Hajj is a journey with great spiritual significance performed by a Muslim to Makkah, the holy city, where Muslims follow the footsteps of Prophet Muhammad. It is the last of the five pillars of Islam, demonstrating its significance in the Islamic faith. Every year, Hajj brings Muslims from different backgrounds all over the world to one purpose, to follow Prophet Muhammad’s footsteps. All men who are able to go are obliged to go on Hajj at least once in their lifetime.The preparation for Hajj begins as early as days after a Muslim boy is born; as a bank account is set up for provide the money needed for the pilgrimage.
As Qu’ran 22:27-28 shows, Hajj is a very spiritually beneficial journey. It is a time where Muslims are closest to God. Very often, the spiritual impact on the pilgrims is so great that it would change them for the rest of their lives. The two maps above show the main stages of Hajj, and some of these stages will be described in the following paragraphs.”And proclaim the Pilgrimage among men: They will come to thee on foot and on every lean camel through deep and distant mountain ravines. That they may witness the benefits provided by them.” Qur’an 22:27-28Upon the arrival at Makkah, the holy city, Muslims enter a sacred state dedication known as the ihram.
The ihram is also shown through the dress of the pilgrims. Men wear two unsown sheets of white cloth, which are also called the ihram, while women wear plain undecorated ankle-length, long-sleeved garment. Everyone wears the same garment regardless to who they are. This shows the significant display of equality, symbolizing the spiritually equality of everyone in front of God. The white, plain cloths show the single-mindedness and the effort to attain the state of purity. Putting on these two pieces of white cloths also symbolizes self-sacrifice, as one is leaving status, rank, wealth and everything behind for Hajj. Being in a state of Ihram is an important necessity for a Muslim before entering Makkah. Muslims in the state of Ihram are focused and dedicated to worship, and they are prepared and ready to continue the rest of the pilgrimage.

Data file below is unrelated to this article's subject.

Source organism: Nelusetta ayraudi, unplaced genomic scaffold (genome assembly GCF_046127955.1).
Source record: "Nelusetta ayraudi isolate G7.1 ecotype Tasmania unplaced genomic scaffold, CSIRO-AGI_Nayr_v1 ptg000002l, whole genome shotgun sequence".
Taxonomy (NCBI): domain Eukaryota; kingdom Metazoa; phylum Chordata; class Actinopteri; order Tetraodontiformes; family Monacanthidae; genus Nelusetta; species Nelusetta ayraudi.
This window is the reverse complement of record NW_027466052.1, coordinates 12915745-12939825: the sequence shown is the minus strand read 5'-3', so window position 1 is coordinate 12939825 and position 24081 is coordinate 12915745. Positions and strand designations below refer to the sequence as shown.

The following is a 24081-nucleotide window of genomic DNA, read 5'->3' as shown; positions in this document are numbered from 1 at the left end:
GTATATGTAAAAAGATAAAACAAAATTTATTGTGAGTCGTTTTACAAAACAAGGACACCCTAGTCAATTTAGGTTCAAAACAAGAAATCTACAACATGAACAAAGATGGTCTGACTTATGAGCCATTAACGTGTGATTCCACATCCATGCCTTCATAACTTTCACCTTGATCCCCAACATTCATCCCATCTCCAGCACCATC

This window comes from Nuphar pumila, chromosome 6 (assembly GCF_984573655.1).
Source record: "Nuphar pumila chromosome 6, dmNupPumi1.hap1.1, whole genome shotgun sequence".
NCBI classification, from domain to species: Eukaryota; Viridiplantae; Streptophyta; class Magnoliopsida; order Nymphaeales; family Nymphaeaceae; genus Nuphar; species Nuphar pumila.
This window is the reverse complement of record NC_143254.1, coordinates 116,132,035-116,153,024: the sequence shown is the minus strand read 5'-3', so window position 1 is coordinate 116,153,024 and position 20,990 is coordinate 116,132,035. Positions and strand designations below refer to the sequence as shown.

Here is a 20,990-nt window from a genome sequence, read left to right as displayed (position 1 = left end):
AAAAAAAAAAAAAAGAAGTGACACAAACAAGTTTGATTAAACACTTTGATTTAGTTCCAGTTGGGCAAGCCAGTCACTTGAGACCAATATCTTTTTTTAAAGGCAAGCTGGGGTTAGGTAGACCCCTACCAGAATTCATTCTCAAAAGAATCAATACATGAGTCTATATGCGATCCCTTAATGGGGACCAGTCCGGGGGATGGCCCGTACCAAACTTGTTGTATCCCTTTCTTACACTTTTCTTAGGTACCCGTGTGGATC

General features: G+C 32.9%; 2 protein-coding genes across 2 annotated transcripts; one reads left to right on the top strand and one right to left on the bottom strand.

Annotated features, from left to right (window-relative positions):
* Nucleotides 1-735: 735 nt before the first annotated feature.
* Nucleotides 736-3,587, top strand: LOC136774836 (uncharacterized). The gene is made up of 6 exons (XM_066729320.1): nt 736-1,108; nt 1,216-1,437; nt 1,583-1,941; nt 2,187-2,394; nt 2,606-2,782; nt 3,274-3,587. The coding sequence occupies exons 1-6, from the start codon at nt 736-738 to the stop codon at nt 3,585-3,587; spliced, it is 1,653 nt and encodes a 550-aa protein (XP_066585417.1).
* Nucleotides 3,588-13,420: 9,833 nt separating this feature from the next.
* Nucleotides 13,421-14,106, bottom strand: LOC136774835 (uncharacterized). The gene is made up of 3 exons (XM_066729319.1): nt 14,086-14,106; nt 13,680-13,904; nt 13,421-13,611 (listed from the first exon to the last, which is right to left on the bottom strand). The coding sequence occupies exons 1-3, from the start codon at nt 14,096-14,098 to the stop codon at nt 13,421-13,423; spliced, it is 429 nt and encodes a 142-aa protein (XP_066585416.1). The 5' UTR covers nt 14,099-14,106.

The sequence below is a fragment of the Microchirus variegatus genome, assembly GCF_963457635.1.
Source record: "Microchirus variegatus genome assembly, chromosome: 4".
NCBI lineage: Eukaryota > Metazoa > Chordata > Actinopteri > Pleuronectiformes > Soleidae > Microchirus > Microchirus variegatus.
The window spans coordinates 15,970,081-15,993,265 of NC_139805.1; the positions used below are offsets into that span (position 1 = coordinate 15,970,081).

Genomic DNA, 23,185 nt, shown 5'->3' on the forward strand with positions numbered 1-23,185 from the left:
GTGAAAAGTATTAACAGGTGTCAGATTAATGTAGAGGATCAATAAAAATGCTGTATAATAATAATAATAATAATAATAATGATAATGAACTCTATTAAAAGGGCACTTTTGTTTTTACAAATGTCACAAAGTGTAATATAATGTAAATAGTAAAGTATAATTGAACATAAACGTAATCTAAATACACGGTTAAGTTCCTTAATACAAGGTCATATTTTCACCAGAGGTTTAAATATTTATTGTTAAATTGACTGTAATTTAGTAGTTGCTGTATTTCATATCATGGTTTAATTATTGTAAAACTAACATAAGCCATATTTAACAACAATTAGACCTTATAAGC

Without the Ihram, Hajj is no different from a long, meaningless journey. Fig.1 shows Muslims wearing the IhramFig.1 Fig.
2Tawaf, the circling of the Ka’bah anti-clockwise seven times, is perhaps the most well-known and recognized ritual of Hajj. There is not a fixed time for a Muslim to perform Tawaf during Hajj, but most people choose it. The Ka’bah was the first house of worship built by Ibrahim. It is the house of God, symbolizing God’s spiritual presence. Tawaf has a big spiritual impact on Muslims because the Ka’bah is their centre of worship and it is what Muslims have been facing every day when they pray. While circling the Ka’bah, Muslims would proclaim in Arabic, ‘here I am at your service, O God, Here I am!’ It is a symbolic act of worship, showing the worshippers’ love and submission to Allah.
It reminds Muslims that God is the centre of their lives, and the sheer number of people circling the Ka’bah strengthens the sense of Ummah, the great community uniting everyone under God. Fig.2 shows millions of Muslims performing the Tawaf.The stand on the Mount of Mercy, the Wuquf, is one of the most important rituals during Hajj. Pilgrims have to arrive by noon on the ninth day of Dhu al-Hijjah, which is the twelfth and final month in the Islamic Calendar, otherwise the Hajj will not be valid. Mount of Mercy is believed by Muslims to be where God united Adam and Eve after 200 years of separation. It is believed that on the day heavens meet with the earth, God descend upon Arafat and said, ‘Oh my angels, look at my servants, they come to me dishevelled and covered in dust, all of you bear witness that I have forgiven them all.’ It is also where Muhammad gave his final Farewell Sermon in the final year of his life.
Pilgrims will stay from noon to sunet, praying, self-reflecting and asking for forgiveness in the blistering heat. This is a day which is completely devoted to God, where the pilgrims concentrate only on God alone. The first Englishwoman to perform Hajj, Lady Evelyn Cobbold, described the Wuquf in the following words, ‘It would require a master pen to describe the scene, poignant in its intensity, of that great concourse of humanity of which I was one small unit, completely lost to their surroundings in a fervor of religious enthusiasm.’ This shows that the overwhelming atmosphere at the Wuquf has a huge impact on pilgrims. Many pilgrims feel that the stand was the closest they have ever come to God.
Fig.3 shows Muslims standing on the Mount of Mercy.Fig.3Hajj is a once in a lifetime experience for the Muslims. Although the requirement is that Muslims only have to go once in their lifetime, many Muslims go there 3 to 4 times in their lives because it was such a great experience. The sheer number of people causes an overwhelming atmosphere of devotion and dedication to Allah. Rituals such as the Tawaf and the Wuquf further strengths the spiritual bond between the pilgrims and Allah.
However, the Hajj is only meaningful when Muslims concentrate on Allah completely.